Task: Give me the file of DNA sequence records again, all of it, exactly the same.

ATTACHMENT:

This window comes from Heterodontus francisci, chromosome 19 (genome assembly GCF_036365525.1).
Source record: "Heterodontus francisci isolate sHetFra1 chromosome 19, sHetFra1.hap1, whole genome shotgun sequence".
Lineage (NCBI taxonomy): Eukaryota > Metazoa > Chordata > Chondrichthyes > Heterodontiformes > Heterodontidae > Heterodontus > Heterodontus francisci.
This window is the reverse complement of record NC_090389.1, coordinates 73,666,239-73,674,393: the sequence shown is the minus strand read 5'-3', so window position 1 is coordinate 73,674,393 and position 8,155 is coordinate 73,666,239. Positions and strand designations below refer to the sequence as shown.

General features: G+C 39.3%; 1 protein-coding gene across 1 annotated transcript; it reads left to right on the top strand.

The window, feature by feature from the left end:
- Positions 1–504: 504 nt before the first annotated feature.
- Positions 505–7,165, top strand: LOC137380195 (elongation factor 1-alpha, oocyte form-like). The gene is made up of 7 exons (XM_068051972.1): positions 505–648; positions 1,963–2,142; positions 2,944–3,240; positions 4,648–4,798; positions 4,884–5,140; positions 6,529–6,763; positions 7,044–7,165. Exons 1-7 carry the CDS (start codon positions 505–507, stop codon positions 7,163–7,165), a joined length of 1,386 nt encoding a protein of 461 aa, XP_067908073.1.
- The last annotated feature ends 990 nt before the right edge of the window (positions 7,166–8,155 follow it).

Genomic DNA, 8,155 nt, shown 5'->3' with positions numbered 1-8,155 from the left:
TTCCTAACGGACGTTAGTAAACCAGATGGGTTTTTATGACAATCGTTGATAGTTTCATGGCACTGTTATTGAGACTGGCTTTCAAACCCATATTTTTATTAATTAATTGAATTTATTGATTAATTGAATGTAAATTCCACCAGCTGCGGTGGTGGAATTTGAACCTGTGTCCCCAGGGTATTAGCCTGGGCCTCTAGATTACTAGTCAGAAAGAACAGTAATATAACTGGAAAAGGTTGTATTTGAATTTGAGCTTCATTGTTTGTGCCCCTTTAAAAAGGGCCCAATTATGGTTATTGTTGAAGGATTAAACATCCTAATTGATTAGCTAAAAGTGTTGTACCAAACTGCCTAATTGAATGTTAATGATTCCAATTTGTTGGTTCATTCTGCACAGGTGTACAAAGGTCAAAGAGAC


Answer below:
This window comes from Heterodontus francisci, chromosome 19 (genome assembly GCF_036365525.1).
Source record: "Heterodontus francisci isolate sHetFra1 chromosome 19, sHetFra1.hap1, whole genome shotgun sequence".
Lineage (NCBI taxonomy): Eukaryota > Metazoa > Chordata > Chondrichthyes > Heterodontiformes > Heterodontidae > Heterodontus > Heterodontus francisci.
This window is the reverse complement of record NC_090389.1, coordinates 73,666,239-73,674,393: the sequence shown is the minus strand read 5'-3', so window position 1 is coordinate 73,674,393 and position 8,155 is coordinate 73,666,239. Positions and strand designations below refer to the sequence as shown.

General features: G+C 39.3%; 1 protein-coding gene across 1 annotated transcript; it reads left to right on the top strand.

The window, feature by feature from the left end:
- Positions 1–504: 504 nt before the first annotated feature.
- Positions 505–7,165, top strand: LOC137380195 (elongation factor 1-alpha, oocyte form-like). The gene is made up of 7 exons (XM_068051972.1): positions 505–648; positions 1,963–2,142; positions 2,944–3,240; positions 4,648–4,798; positions 4,884–5,140; positions 6,529–6,763; positions 7,044–7,165. Exons 1-7 carry the CDS (start codon positions 505–507, stop codon positions 7,163–7,165), a joined length of 1,386 nt encoding a protein of 461 aa, XP_067908073.1.
- The last annotated feature ends 990 nt before the right edge of the window (positions 7,166–8,155 follow it).

Genomic DNA, 8,155 nt, shown 5'->3' with positions numbered 1-8,155 from the left:
TTCCTAACGGACGTTAGTAAACCAGATGGGTTTTTATGACAATCGTTGATAGTTTCATGGCACTGTTATTGAGACTGGCTTTCAAACCCATATTTTTATTAATTAATTGAATTTATTGATTAATTGAATGTAAATTCCACCAGCTGCGGTGGTGGAATTTGAACCTGTGTCCCCAGGGTATTAGCCTGGGCCTCTAGATTACTAGTCAGAAAGAACAGTAATATAACTGGAAAAGGTTGTATTTGAATTTGAGCTTCATTGTTTGTGCCCCTTTAAAAAGGGCCCAATTATGGTTATTGTTGAAGGATTAAACATCCTAATTGATTAGCTAAAAGTGTTGTACCAAACTGCCTAATTGAATGTTAATGATTCCAATTTGTTGGTTCATTCTGCACAGGTGTACAAAGGTCAAAGAGAC